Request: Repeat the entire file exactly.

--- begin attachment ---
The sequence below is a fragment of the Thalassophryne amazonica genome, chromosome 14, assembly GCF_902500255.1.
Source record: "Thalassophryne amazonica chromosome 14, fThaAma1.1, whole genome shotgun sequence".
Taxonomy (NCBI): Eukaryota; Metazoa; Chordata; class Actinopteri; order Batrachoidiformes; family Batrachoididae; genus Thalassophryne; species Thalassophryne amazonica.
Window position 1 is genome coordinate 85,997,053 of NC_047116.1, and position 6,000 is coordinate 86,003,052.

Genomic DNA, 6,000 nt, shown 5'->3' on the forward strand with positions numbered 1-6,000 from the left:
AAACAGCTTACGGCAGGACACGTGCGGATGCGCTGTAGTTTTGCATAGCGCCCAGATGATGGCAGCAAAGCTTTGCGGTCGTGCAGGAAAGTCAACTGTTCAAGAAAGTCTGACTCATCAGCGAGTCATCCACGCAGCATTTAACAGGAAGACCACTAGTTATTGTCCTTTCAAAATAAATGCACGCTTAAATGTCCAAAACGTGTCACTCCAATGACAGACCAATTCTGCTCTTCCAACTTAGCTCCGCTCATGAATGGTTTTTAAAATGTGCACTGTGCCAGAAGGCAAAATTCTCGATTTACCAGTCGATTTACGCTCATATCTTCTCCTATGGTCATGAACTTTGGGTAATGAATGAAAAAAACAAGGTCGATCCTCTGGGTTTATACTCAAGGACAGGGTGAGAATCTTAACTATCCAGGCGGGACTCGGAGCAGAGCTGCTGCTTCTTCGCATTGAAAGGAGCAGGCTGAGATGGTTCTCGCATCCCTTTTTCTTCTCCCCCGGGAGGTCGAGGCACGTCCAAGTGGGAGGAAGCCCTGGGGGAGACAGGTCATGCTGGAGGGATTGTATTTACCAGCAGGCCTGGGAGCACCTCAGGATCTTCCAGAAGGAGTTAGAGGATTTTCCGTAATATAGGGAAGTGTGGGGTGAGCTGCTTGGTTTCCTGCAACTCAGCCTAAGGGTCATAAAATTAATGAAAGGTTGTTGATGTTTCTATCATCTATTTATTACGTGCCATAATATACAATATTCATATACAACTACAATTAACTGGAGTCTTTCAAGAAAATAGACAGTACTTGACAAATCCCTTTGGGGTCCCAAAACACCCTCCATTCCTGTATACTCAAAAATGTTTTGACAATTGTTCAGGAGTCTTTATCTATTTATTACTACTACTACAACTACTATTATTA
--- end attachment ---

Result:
The sequence below is a fragment of the Thalassophryne amazonica genome, chromosome 14, assembly GCF_902500255.1.
Source record: "Thalassophryne amazonica chromosome 14, fThaAma1.1, whole genome shotgun sequence".
Taxonomy (NCBI): Eukaryota; Metazoa; Chordata; class Actinopteri; order Batrachoidiformes; family Batrachoididae; genus Thalassophryne; species Thalassophryne amazonica.
Window position 1 is genome coordinate 85,997,053 of NC_047116.1, and position 6,000 is coordinate 86,003,052.

Genomic DNA, 6,000 nt, shown 5'->3' on the forward strand with positions numbered 1-6,000 from the left:
AAACAGCTTACGGCAGGACACGTGCGGATGCGCTGTAGTTTTGCATAGCGCCCAGATGATGGCAGCAAAGCTTTGCGGTCGTGCAGGAAAGTCAACTGTTCAAGAAAGTCTGACTCATCAGCGAGTCATCCACGCAGCATTTAACAGGAAGACCACTAGTTATTGTCCTTTCAAAATAAATGCACGCTTAAATGTCCAAAACGTGTCACTCCAATGACAGACCAATTCTGCTCTTCCAACTTAGCTCCGCTCATGAATGGTTTTTAAAATGTGCACTGTGCCAGAAGGCAAAATTCTCGATTTACCAGTCGATTTACGCTCATATCTTCTCCTATGGTCATGAACTTTGGGTAATGAATGAAAAAAACAAGGTCGATCCTCTGGGTTTATACTCAAGGACAGGGTGAGAATCTTAACTATCCAGGCGGGACTCGGAGCAGAGCTGCTGCTTCTTCGCATTGAAAGGAGCAGGCTGAGATGGTTCTCGCATCCCTTTTTCTTCTCCCCCGGGAGGTCGAGGCACGTCCAAGTGGGAGGAAGCCCTGGGGGAGACAGGTCATGCTGGAGGGATTGTATTTACCAGCAGGCCTGGGAGCACCTCAGGATCTTCCAGAAGGAGTTAGAGGATTTTCCGTAATATAGGGAAGTGTGGGGTGAGCTGCTTGGTTTCCTGCAACTCAGCCTAAGGGTCATAAAATTAATGAAAGGTTGTTGATGTTTCTATCATCTATTTATTACGTGCCATAATATACAATATTCATATACAACTACAATTAACTGGAGTCTTTCAAGAAAATAGACAGTACTTGACAAATCCCTTTGGGGTCCCAAAACACCCTCCATTCCTGTATACTCAAAAATGTTTTGACAATTGTTCAGGAGTCTTTATCTATTTATTACTACTACTACAACTACTATTATTA